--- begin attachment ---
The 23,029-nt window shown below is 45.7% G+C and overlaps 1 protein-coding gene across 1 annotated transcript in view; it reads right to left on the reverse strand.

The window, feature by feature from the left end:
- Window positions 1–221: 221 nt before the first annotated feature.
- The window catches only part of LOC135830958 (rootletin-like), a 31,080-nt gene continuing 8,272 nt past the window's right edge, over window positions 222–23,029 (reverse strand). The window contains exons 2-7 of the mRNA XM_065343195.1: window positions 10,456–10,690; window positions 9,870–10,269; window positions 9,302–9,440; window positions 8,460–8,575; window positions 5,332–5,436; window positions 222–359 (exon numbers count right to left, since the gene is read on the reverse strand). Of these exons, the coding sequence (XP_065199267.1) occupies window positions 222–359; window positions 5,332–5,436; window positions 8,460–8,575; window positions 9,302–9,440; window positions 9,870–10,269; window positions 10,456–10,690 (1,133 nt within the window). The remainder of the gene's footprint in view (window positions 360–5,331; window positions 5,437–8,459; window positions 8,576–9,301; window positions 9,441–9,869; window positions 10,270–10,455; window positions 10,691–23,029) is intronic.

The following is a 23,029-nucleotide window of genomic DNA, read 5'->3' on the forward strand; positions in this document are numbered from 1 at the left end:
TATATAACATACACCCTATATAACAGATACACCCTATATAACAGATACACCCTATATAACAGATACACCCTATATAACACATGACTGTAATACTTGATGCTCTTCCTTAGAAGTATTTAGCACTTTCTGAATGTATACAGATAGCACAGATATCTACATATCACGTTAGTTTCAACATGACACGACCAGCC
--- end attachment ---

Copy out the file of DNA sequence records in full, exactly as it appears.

The 23,029-nt window shown below is 45.7% G+C and overlaps 1 protein-coding gene across 1 annotated transcript in view; it reads right to left on the reverse strand.

The window, feature by feature from the left end:
- Window positions 1–221: 221 nt before the first annotated feature.
- The window catches only part of LOC135830958 (rootletin-like), a 31,080-nt gene continuing 8,272 nt past the window's right edge, over window positions 222–23,029 (reverse strand). The window contains exons 2-7 of the mRNA XM_065343195.1: window positions 10,456–10,690; window positions 9,870–10,269; window positions 9,302–9,440; window positions 8,460–8,575; window positions 5,332–5,436; window positions 222–359 (exon numbers count right to left, since the gene is read on the reverse strand). Of these exons, the coding sequence (XP_065199267.1) occupies window positions 222–359; window positions 5,332–5,436; window positions 8,460–8,575; window positions 9,302–9,440; window positions 9,870–10,269; window positions 10,456–10,690 (1,133 nt within the window). The remainder of the gene's footprint in view (window positions 360–5,331; window positions 5,437–8,459; window positions 8,576–9,301; window positions 9,441–9,869; window positions 10,270–10,455; window positions 10,691–23,029) is intronic.

The following is a 23,029-nucleotide window of genomic DNA, read 5'->3' on the forward strand; positions in this document are numbered from 1 at the left end:
TATATAACATACACCCTATATAACAGATACACCCTATATAACAGATACACCCTATATAACAGATACACCCTATATAACACATGACTGTAATACTTGATGCTCTTCCTTAGAAGTATTTAGCACTTTCTGAATGTATACAGATAGCACAGATATCTACATATCACGTTAGTTTCAACATGACACGACCAGCC